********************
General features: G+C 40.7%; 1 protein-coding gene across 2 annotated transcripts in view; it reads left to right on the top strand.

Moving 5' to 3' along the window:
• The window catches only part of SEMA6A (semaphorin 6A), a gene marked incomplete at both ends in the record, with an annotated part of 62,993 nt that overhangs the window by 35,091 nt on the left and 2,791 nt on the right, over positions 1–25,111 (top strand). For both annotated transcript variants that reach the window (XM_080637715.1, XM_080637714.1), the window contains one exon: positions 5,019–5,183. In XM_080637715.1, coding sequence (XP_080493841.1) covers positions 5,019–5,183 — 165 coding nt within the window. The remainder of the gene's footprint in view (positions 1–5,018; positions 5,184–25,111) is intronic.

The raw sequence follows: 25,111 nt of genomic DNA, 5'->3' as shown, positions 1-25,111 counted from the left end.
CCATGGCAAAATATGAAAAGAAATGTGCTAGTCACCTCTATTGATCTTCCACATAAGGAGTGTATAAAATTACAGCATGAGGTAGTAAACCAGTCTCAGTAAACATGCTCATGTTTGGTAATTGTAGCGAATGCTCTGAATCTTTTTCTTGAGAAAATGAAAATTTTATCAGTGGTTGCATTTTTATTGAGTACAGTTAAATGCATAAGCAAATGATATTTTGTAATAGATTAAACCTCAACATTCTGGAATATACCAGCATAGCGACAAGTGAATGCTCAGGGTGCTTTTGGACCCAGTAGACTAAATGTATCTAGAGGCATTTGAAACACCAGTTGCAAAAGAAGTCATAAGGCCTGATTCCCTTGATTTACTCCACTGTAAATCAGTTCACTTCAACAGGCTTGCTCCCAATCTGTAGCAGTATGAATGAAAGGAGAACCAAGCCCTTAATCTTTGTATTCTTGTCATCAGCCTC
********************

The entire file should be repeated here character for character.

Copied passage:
General features: G+C 40.7%; 1 protein-coding gene across 2 annotated transcripts in view; it reads left to right on the top strand.

Moving 5' to 3' along the window:
• The window catches only part of SEMA6A (semaphorin 6A), a gene marked incomplete at both ends in the record, with an annotated part of 62,993 nt that overhangs the window by 35,091 nt on the left and 2,791 nt on the right, over positions 1–25,111 (top strand). For both annotated transcript variants that reach the window (XM_080637715.1, XM_080637714.1), the window contains one exon: positions 5,019–5,183. In XM_080637715.1, coding sequence (XP_080493841.1) covers positions 5,019–5,183 — 165 coding nt within the window. The remainder of the gene's footprint in view (positions 1–5,018; positions 5,184–25,111) is intronic.

The raw sequence follows: 25,111 nt of genomic DNA, 5'->3' as shown, positions 1-25,111 counted from the left end.
CCATGGCAAAATATGAAAAGAAATGTGCTAGTCACCTCTATTGATCTTCCACATAAGGAGTGTATAAAATTACAGCATGAGGTAGTAAACCAGTCTCAGTAAACATGCTCATGTTTGGTAATTGTAGCGAATGCTCTGAATCTTTTTCTTGAGAAAATGAAAATTTTATCAGTGGTTGCATTTTTATTGAGTACAGTTAAATGCATAAGCAAATGATATTTTGTAATAGATTAAACCTCAACATTCTGGAATATACCAGCATAGCGACAAGTGAATGCTCAGGGTGCTTTTGGACCCAGTAGACTAAATGTATCTAGAGGCATTTGAAACACCAGTTGCAAAAGAAGTCATAAGGCCTGATTCCCTTGATTTACTCCACTGTAAATCAGTTCACTTCAACAGGCTTGCTCCCAATCTGTAGCAGTATGAATGAAAGGAGAACCAAGCCCTTAATCTTTGTATTCTTGTCATCAGCCTC